from LASER WORLD (Swedish LASER Medical Society)
Q: What is laser therapy?
A: Laser therapy or Laser Phototherapy is a method where light from a laser is applied to tissue (or cells in culture) in order to influence cell or tissue functions with such low light intensity that heating is negligible. The effects achieved are hence not due to heating but to photochemical or photo-biologic reactions like the effect of light in plants. The lasers used are normally called therapeutic lasers or medical lasers. This is in contrast to the use of lasers in surgery and for aesthetic purpose where strong lasers are used and where the biologic effects (cutting, evaporating, coagulating) are based on heat development from the absorption of strong light, i.e. burning glass effect.
Q: Is laser therapy scientifically well documented?
A: Basically, yes. There are more than 130 double-blind positive studies confirming the clinical effect of LLLT. More than 3000 research reports are published. Looking at the limited LLLT dental literature alone (370 studies already in 1999), more than 90% of these studies do verify the clinical value of laser therapy. About 250 papers are annually published in peer reviewed scientific papers.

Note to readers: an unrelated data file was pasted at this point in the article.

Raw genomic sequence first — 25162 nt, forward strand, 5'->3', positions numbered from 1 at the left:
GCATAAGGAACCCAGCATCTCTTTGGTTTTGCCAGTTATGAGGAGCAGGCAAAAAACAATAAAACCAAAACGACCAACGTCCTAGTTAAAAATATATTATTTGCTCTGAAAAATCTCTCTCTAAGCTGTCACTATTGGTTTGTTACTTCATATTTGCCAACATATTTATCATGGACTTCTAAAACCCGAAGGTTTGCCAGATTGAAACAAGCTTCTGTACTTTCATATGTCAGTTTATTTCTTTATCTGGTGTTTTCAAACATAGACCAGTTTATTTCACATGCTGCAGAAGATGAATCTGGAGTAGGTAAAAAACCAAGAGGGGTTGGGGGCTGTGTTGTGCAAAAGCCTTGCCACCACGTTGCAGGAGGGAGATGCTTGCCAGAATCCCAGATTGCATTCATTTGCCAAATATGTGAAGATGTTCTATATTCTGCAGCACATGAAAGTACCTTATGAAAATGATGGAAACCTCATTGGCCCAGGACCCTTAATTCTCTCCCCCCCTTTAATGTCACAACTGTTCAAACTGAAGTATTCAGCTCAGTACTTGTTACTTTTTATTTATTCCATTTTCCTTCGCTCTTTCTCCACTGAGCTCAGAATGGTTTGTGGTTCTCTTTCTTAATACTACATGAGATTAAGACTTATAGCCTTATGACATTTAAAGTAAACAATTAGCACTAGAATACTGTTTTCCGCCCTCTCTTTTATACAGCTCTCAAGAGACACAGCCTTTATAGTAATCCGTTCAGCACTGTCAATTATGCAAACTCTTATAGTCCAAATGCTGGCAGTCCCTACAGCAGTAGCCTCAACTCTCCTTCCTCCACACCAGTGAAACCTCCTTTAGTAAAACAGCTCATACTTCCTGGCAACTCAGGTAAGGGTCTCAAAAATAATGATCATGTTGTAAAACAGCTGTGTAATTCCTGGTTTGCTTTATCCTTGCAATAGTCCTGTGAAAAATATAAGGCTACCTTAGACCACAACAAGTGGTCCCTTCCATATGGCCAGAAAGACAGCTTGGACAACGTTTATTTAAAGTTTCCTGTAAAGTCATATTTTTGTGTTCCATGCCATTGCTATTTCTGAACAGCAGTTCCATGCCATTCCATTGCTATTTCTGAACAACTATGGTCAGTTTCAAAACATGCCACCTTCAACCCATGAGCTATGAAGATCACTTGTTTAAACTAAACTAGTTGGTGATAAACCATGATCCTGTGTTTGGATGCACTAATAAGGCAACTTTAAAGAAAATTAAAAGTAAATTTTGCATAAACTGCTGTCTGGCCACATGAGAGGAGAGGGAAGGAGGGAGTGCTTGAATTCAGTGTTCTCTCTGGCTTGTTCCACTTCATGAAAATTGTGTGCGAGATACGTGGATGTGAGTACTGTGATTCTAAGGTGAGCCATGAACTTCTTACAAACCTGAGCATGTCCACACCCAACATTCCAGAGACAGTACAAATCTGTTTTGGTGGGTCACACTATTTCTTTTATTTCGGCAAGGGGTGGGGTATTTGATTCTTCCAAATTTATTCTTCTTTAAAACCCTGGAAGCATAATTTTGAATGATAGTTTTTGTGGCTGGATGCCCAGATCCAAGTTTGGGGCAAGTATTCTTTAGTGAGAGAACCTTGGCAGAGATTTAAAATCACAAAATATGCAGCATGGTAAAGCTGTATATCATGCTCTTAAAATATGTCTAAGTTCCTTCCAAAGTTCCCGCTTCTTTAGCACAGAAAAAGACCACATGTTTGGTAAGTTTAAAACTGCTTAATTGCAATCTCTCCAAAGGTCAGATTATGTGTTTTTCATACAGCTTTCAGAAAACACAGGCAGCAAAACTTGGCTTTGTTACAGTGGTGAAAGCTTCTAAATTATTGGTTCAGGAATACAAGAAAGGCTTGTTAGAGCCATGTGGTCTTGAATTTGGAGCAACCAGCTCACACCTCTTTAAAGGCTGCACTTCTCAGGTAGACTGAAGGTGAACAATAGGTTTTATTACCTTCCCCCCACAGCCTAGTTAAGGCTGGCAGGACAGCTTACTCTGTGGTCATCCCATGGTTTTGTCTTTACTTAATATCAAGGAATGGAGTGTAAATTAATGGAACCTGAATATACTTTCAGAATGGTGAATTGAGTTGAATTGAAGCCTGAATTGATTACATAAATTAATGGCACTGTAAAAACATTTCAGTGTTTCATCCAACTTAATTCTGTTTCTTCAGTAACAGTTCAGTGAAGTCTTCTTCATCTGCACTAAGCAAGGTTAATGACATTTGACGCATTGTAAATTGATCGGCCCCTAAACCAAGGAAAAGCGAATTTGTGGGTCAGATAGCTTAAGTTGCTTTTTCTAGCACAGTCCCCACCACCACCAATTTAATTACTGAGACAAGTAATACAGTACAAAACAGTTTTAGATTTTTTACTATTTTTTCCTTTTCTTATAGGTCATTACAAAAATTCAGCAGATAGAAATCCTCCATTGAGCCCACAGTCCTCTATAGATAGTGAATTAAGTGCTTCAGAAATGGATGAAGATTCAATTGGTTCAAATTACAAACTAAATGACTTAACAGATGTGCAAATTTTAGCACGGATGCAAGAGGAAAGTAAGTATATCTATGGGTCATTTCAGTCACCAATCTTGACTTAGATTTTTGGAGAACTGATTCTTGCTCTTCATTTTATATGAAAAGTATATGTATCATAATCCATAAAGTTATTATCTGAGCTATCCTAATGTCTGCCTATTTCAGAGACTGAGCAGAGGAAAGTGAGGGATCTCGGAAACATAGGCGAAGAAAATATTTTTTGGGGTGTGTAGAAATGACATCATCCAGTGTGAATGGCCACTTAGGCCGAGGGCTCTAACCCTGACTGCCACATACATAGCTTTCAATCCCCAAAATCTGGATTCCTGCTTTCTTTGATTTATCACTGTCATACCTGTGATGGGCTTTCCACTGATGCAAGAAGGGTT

Q: Can LLLT cause cancer?
A: The answer is no. No mutational effects have been observed resulting from light with wavelengths in the red or infra-red range and of doses used within LLLT.
Q: Are there any contraindications?
A: There are no medical contraindications. In most countries there are legal contraindications, i.e. you should not treat cancer or some other serious diseases. Pregnancy is not a contra indication if treatment is done with common sense. Pacemakers are electronic and are not influenced by light. The most valid contraindication is possible lack of adequate medical treatment.
Q: Does the coherence of the laser light disappear when the light is scattered in the tissue?
A: No. The length of coherence, though, is shortened. Through interference between laser rays in the tissue, very small "islands" of more intense light, called speckles occur. These speckles will be created as deep as the light reaches in the tissue and within a speckle volume, the light is partially polarized. It is easy to show that speckles are formed rather deep down in tissue and the existence of laser speckles prove that the light is coherent.
Further information from THOR Laser